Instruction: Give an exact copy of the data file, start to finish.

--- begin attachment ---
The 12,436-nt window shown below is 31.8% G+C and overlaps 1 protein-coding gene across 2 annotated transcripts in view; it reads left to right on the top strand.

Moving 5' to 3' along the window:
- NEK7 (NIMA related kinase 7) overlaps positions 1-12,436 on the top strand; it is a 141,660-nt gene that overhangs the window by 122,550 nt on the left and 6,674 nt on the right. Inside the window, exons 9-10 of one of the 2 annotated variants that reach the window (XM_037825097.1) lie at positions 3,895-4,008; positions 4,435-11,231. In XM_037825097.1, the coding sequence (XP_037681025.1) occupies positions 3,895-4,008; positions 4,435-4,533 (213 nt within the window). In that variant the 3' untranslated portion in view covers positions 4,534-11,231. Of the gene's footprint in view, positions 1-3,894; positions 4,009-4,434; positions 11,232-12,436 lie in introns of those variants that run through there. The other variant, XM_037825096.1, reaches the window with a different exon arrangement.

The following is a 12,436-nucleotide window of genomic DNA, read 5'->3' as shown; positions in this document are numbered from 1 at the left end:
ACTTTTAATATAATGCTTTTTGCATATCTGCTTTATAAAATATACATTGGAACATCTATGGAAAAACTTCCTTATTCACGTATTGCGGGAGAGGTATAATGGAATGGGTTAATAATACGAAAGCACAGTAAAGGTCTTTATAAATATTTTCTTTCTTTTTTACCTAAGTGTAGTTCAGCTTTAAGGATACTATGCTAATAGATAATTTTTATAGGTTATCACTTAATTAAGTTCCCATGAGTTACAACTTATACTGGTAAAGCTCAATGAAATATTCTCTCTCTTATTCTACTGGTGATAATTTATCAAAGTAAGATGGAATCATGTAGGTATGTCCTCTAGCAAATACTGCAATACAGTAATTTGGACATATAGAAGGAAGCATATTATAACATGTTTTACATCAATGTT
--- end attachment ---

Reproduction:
The 12,436-nt window shown below is 31.8% G+C and overlaps 1 protein-coding gene across 2 annotated transcripts in view; it reads left to right on the top strand.

Moving 5' to 3' along the window:
- NEK7 (NIMA related kinase 7) overlaps positions 1-12,436 on the top strand; it is a 141,660-nt gene that overhangs the window by 122,550 nt on the left and 6,674 nt on the right. Inside the window, exons 9-10 of one of the 2 annotated variants that reach the window (XM_037825097.1) lie at positions 3,895-4,008; positions 4,435-11,231. In XM_037825097.1, the coding sequence (XP_037681025.1) occupies positions 3,895-4,008; positions 4,435-4,533 (213 nt within the window). In that variant the 3' untranslated portion in view covers positions 4,534-11,231. Of the gene's footprint in view, positions 1-3,894; positions 4,009-4,434; positions 11,232-12,436 lie in introns of those variants that run through there. The other variant, XM_037825096.1, reaches the window with a different exon arrangement.

The following is a 12,436-nucleotide window of genomic DNA, read 5'->3' as shown; positions in this document are numbered from 1 at the left end:
ACTTTTAATATAATGCTTTTTGCATATCTGCTTTATAAAATATACATTGGAACATCTATGGAAAAACTTCCTTATTCACGTATTGCGGGAGAGGTATAATGGAATGGGTTAATAATACGAAAGCACAGTAAAGGTCTTTATAAATATTTTCTTTCTTTTTTACCTAAGTGTAGTTCAGCTTTAAGGATACTATGCTAATAGATAATTTTTATAGGTTATCACTTAATTAAGTTCCCATGAGTTACAACTTATACTGGTAAAGCTCAATGAAATATTCTCTCTCTTATTCTACTGGTGATAATTTATCAAAGTAAGATGGAATCATGTAGGTATGTCCTCTAGCAAATACTGCAATACAGTAATTTGGACATATAGAAGGAAGCATATTATAACATGTTTTACATCAATGTT